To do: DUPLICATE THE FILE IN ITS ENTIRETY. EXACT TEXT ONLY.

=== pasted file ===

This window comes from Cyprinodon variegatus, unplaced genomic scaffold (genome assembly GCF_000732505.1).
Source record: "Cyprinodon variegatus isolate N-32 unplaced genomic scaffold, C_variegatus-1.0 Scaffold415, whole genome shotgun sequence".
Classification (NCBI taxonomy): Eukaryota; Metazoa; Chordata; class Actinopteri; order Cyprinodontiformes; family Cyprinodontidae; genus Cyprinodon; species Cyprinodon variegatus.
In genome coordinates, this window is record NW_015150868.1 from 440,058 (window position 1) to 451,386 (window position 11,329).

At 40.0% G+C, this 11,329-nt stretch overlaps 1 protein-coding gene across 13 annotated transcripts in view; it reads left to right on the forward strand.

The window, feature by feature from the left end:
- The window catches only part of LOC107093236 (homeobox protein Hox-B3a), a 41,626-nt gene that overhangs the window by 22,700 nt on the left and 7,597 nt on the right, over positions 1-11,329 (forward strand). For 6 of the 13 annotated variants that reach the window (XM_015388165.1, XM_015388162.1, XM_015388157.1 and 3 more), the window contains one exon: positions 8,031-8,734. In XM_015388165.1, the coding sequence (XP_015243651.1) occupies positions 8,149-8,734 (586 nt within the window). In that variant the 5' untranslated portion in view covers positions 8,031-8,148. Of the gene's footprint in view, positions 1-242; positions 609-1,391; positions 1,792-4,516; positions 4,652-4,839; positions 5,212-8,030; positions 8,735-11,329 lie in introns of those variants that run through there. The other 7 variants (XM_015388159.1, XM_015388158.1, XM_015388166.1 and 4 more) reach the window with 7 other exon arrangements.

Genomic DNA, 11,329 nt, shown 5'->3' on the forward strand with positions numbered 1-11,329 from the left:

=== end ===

This window comes from Cyprinodon variegatus, unplaced genomic scaffold (genome assembly GCF_000732505.1).
Source record: "Cyprinodon variegatus isolate N-32 unplaced genomic scaffold, C_variegatus-1.0 Scaffold415, whole genome shotgun sequence".
Classification (NCBI taxonomy): Eukaryota; Metazoa; Chordata; class Actinopteri; order Cyprinodontiformes; family Cyprinodontidae; genus Cyprinodon; species Cyprinodon variegatus.
In genome coordinates, this window is record NW_015150868.1 from 440,058 (window position 1) to 451,386 (window position 11,329).

At 40.0% G+C, this 11,329-nt stretch overlaps 1 protein-coding gene across 13 annotated transcripts in view; it reads left to right on the forward strand.

The window, feature by feature from the left end:
- The window catches only part of LOC107093236 (homeobox protein Hox-B3a), a 41,626-nt gene that overhangs the window by 22,700 nt on the left and 7,597 nt on the right, over positions 1-11,329 (forward strand). For 6 of the 13 annotated variants that reach the window (XM_015388165.1, XM_015388162.1, XM_015388157.1 and 3 more), the window contains one exon: positions 8,031-8,734. In XM_015388165.1, the coding sequence (XP_015243651.1) occupies positions 8,149-8,734 (586 nt within the window). In that variant the 5' untranslated portion in view covers positions 8,031-8,148. Of the gene's footprint in view, positions 1-242; positions 609-1,391; positions 1,792-4,516; positions 4,652-4,839; positions 5,212-8,030; positions 8,735-11,329 lie in introns of those variants that run through there. The other 7 variants (XM_015388159.1, XM_015388158.1, XM_015388166.1 and 4 more) reach the window with 7 other exon arrangements.

Genomic DNA, 11,329 nt, shown 5'->3' on the forward strand with positions numbered 1-11,329 from the left: